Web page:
As you said Squeezy, I think I may have underestimated how much I'd need for the cook.  Might have been due to the grill being completely empty before loading it as opposed to me usually just adding fresh lump to the left over coals.  

    I am getting ready to do a quick pizza or two for lunch, so I loaded the firebox full.  WIsh me luck :)

    Frank
  • SqueezySqueezy Posts: 1,102
    Good luck Frank ...   :>
    Never eat anything passed through a window unless you're a seagull ... BGE Lg.
  • hoppyhoppy Posts: 16
    edited November 2011

    Not being an expert at beer can chicken, (never cooked one myself) but I have read that the boiling point of the beer is around 212F degrees, and the inside of the chicken when cooked never goes over 180F degrees. So in short, no steam vapor goes up into the chicken to help flavor it or keep it moist. So what is the point?

    I'll probably get flamed by the beer chicken people, but what I read made sense to me. Simple physics.

     

    PS; You can go to the Naked Wiz website. They did an experiment in their Infocentral site that backs up the vapor theory at 180F degrees.

  • SqueezySqueezy Posts: 1,102
    If you ever get around to trying it, you will become a believer, it is by far the moistest chicken mammaries I have ever eaten. The one thing I have found is, it doesn't matter what liquid you use ... beer, wine, water, juice ... I can't taste it, but moist & tender texture is there in spades ....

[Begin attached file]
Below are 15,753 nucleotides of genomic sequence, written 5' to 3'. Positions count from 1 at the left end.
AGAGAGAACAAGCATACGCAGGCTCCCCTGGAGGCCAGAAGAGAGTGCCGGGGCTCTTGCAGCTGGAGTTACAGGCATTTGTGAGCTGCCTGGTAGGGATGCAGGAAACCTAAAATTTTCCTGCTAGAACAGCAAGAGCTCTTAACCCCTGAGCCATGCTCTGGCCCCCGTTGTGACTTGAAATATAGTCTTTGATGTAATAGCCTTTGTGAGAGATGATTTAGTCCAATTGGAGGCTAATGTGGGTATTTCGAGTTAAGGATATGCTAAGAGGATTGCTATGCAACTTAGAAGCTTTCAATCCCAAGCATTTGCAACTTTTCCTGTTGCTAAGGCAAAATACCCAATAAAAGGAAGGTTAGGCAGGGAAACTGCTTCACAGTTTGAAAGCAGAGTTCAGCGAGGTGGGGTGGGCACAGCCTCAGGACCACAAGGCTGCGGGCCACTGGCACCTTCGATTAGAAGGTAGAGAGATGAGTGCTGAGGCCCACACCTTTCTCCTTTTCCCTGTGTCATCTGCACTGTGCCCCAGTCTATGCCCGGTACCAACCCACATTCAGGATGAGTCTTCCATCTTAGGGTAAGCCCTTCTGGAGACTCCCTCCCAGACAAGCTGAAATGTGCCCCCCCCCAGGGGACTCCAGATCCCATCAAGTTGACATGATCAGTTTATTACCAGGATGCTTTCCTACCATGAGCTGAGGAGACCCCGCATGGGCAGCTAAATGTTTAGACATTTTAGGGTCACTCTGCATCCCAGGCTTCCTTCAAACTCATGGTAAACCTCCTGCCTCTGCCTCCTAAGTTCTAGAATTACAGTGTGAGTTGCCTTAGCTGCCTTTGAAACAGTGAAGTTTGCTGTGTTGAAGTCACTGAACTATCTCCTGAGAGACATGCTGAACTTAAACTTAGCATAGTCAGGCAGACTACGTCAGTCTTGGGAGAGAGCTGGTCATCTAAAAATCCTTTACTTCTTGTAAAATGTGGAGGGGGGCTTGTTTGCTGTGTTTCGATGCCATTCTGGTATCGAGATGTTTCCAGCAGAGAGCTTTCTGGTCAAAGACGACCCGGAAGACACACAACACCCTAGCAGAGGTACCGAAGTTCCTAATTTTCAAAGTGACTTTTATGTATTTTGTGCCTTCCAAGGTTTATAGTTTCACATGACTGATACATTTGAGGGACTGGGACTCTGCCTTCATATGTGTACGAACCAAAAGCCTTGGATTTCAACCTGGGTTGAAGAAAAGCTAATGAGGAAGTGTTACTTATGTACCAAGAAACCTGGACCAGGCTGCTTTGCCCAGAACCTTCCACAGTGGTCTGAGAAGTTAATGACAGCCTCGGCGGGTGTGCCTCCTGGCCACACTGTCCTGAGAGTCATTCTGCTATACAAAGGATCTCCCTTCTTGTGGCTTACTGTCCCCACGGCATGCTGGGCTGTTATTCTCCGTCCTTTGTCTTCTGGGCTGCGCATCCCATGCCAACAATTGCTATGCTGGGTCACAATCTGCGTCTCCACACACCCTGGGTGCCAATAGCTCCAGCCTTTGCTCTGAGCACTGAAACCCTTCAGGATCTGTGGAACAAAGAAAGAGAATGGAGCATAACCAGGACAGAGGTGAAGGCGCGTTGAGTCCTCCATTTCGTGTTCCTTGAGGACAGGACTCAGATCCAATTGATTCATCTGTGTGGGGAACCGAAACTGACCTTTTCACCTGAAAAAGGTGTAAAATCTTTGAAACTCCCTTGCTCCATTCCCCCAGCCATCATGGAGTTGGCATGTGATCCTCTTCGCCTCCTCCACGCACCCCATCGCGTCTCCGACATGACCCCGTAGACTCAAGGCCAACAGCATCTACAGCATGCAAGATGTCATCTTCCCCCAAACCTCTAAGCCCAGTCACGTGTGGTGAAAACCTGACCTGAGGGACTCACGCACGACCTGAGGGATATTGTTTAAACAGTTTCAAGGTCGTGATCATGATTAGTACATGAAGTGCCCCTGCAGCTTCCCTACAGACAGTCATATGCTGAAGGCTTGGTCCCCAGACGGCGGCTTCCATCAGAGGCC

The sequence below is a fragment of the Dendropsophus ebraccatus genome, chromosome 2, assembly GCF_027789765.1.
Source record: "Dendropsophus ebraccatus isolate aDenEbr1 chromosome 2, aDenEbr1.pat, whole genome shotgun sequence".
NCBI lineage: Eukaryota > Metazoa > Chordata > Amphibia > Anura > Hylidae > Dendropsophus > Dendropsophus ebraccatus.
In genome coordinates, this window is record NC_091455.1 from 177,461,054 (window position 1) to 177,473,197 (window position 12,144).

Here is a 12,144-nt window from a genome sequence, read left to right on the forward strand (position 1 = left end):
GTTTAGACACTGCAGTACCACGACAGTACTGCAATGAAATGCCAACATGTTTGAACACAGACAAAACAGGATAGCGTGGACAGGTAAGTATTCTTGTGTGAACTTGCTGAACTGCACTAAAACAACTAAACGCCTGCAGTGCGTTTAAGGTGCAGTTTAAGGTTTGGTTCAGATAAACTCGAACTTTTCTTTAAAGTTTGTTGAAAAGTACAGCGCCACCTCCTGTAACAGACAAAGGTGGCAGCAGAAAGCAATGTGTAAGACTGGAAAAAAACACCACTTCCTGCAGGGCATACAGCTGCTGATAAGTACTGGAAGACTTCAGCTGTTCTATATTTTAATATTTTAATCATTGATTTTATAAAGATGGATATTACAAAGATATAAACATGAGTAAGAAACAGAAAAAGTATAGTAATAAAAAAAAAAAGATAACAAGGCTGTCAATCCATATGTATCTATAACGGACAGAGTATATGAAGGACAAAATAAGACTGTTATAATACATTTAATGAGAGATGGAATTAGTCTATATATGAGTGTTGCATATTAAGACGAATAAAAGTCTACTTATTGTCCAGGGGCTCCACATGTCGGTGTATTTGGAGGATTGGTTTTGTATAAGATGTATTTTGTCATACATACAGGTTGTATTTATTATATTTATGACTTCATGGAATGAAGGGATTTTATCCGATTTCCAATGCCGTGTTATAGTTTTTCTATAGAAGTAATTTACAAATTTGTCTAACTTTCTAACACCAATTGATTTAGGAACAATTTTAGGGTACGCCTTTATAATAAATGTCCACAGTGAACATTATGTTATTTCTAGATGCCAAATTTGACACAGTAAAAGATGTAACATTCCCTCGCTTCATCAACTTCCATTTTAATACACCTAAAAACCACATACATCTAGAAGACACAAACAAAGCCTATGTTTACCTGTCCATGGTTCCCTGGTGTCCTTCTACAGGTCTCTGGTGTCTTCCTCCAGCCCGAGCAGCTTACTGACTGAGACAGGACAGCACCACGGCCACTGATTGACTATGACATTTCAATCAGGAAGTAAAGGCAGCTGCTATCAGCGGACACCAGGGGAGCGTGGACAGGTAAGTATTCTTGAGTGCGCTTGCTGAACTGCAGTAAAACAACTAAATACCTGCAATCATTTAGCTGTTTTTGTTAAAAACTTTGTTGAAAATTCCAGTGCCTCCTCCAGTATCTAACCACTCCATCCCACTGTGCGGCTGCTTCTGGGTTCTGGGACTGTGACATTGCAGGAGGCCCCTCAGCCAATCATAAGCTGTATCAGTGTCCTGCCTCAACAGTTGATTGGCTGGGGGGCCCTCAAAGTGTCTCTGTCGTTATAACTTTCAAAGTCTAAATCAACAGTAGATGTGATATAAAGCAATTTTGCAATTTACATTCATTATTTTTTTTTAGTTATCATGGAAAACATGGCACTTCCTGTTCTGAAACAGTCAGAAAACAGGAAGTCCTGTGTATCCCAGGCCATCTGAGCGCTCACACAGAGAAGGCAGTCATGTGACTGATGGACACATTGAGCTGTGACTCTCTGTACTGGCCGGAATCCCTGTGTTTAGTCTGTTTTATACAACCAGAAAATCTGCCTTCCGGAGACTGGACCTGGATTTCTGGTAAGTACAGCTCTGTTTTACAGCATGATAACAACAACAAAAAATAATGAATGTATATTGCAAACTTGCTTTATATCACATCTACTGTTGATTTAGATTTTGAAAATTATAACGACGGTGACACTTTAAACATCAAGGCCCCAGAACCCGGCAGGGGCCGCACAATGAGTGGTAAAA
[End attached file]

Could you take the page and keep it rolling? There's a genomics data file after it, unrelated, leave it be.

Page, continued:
Never eat anything passed through a window unless you're a seagull ... BGE Lg.
  • As others have suggested, my guess is an airflow problem.  I'd recommend getting a wiggle rod and poking it up through your fire bed in half a dozen places after you light the charcoal.  Since I've started going this, I've never had any problems obtaining the desired temperature (plus it seems to happen more quickly).
  • ShiffShiff Posts: 1,699
    I second the vote for a wiggle rod. You can make your own from a metal coat hanger or buy a very nice one here: http://thirdeyebbq.com/WiggleRods.aspx

    I also believe that the beer in the can doesn't really get to a boiling temp and has very little effect on the cooking of the chicken.  I have changed to making Spatchcock chickens and they always come out great.

    You should always fill up your BGE with charcoal to the top of the firebox.  When you are done cooking, the remaining charcoal stops burning as soon as you close the top and bottom vents.
    Large BGE
    Barry, Lancaster, PA
  • FxLynchFxLynch Posts: 433

    Thanks for the help and info guys.  I think the wiggle rod is probably going to be on my shopping list in the near future.  I did the pizza for lunch with no problems, then alder and cedar planked salmon for supper.  All is good now :)

    I do feel that the Royal Oak charcoal burns out quicker than the BGE lump

  • ShiffShiff Posts: 1,699
    BGE lump is made by Royal Oak as are many other store brands.  There are always differences from bag  to bag of any charcoal product. I am very happy with most bags of Royal Oak as long as I buy the USA made product.
    Large BGE
    Barry, Lancaster, PA
  • What I have experienced is, that if you think you have enough used lump to get you by for a cook like that, you don't.  Just add a little more fresh, it really does make a difference.  Also, try a spatchcocked chicken/turkey, you won't go back to beer can.